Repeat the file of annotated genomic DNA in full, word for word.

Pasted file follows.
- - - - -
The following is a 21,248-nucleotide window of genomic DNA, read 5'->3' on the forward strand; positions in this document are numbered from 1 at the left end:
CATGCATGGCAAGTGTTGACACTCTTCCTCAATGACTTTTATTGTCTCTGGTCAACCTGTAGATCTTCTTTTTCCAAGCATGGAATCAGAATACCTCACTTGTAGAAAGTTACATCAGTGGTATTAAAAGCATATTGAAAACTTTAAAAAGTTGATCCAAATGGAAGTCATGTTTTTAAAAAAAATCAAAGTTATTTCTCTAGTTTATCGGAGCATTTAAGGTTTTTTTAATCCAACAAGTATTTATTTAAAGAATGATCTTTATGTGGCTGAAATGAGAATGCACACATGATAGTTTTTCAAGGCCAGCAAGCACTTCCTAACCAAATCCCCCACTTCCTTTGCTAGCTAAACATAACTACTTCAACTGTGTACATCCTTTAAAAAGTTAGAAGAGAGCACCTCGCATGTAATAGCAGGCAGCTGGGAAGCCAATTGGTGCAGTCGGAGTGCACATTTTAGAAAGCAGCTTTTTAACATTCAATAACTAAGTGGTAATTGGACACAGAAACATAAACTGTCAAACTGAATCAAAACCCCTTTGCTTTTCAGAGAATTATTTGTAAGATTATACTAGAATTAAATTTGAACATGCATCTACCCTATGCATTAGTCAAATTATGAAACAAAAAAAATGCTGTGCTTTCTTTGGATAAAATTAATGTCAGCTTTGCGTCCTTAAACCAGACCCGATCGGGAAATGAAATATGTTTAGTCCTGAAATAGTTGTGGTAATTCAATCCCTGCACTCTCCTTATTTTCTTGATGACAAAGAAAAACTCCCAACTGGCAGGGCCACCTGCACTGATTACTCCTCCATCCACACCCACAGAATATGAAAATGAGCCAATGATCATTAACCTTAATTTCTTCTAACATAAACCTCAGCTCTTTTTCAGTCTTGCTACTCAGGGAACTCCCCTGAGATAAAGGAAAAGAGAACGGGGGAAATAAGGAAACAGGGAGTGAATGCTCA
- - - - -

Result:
The following is a 21,248-nucleotide window of genomic DNA, read 5'->3' on the forward strand; positions in this document are numbered from 1 at the left end:
CATGCATGGCAAGTGTTGACACTCTTCCTCAATGACTTTTATTGTCTCTGGTCAACCTGTAGATCTTCTTTTTCCAAGCATGGAATCAGAATACCTCACTTGTAGAAAGTTACATCAGTGGTATTAAAAGCATATTGAAAACTTTAAAAAGTTGATCCAAATGGAAGTCATGTTTTTAAAAAAAATCAAAGTTATTTCTCTAGTTTATCGGAGCATTTAAGGTTTTTTTAATCCAACAAGTATTTATTTAAAGAATGATCTTTATGTGGCTGAAATGAGAATGCACACATGATAGTTTTTCAAGGCCAGCAAGCACTTCCTAACCAAATCCCCCACTTCCTTTGCTAGCTAAACATAACTACTTCAACTGTGTACATCCTTTAAAAAGTTAGAAGAGAGCACCTCGCATGTAATAGCAGGCAGCTGGGAAGCCAATTGGTGCAGTCGGAGTGCACATTTTAGAAAGCAGCTTTTTAACATTCAATAACTAAGTGGTAATTGGACACAGAAACATAAACTGTCAAACTGAATCAAAACCCCTTTGCTTTTCAGAGAATTATTTGTAAGATTATACTAGAATTAAATTTGAACATGCATCTACCCTATGCATTAGTCAAATTATGAAACAAAAAAAATGCTGTGCTTTCTTTGGATAAAATTAATGTCAGCTTTGCGTCCTTAAACCAGACCCGATCGGGAAATGAAATATGTTTAGTCCTGAAATAGTTGTGGTAATTCAATCCCTGCACTCTCCTTATTTTCTTGATGACAAAGAAAAACTCCCAACTGGCAGGGCCACCTGCACTGATTACTCCTCCATCCACACCCACAGAATATGAAAATGAGCCAATGATCATTAACCTTAATTTCTTCTAACATAAACCTCAGCTCTTTTTCAGTCTTGCTACTCAGGGAACTCCCCTGAGATAAAGGAAAAGAGAACGGGGGAAATAAGGAAACAGGGAGTGAATGCTCA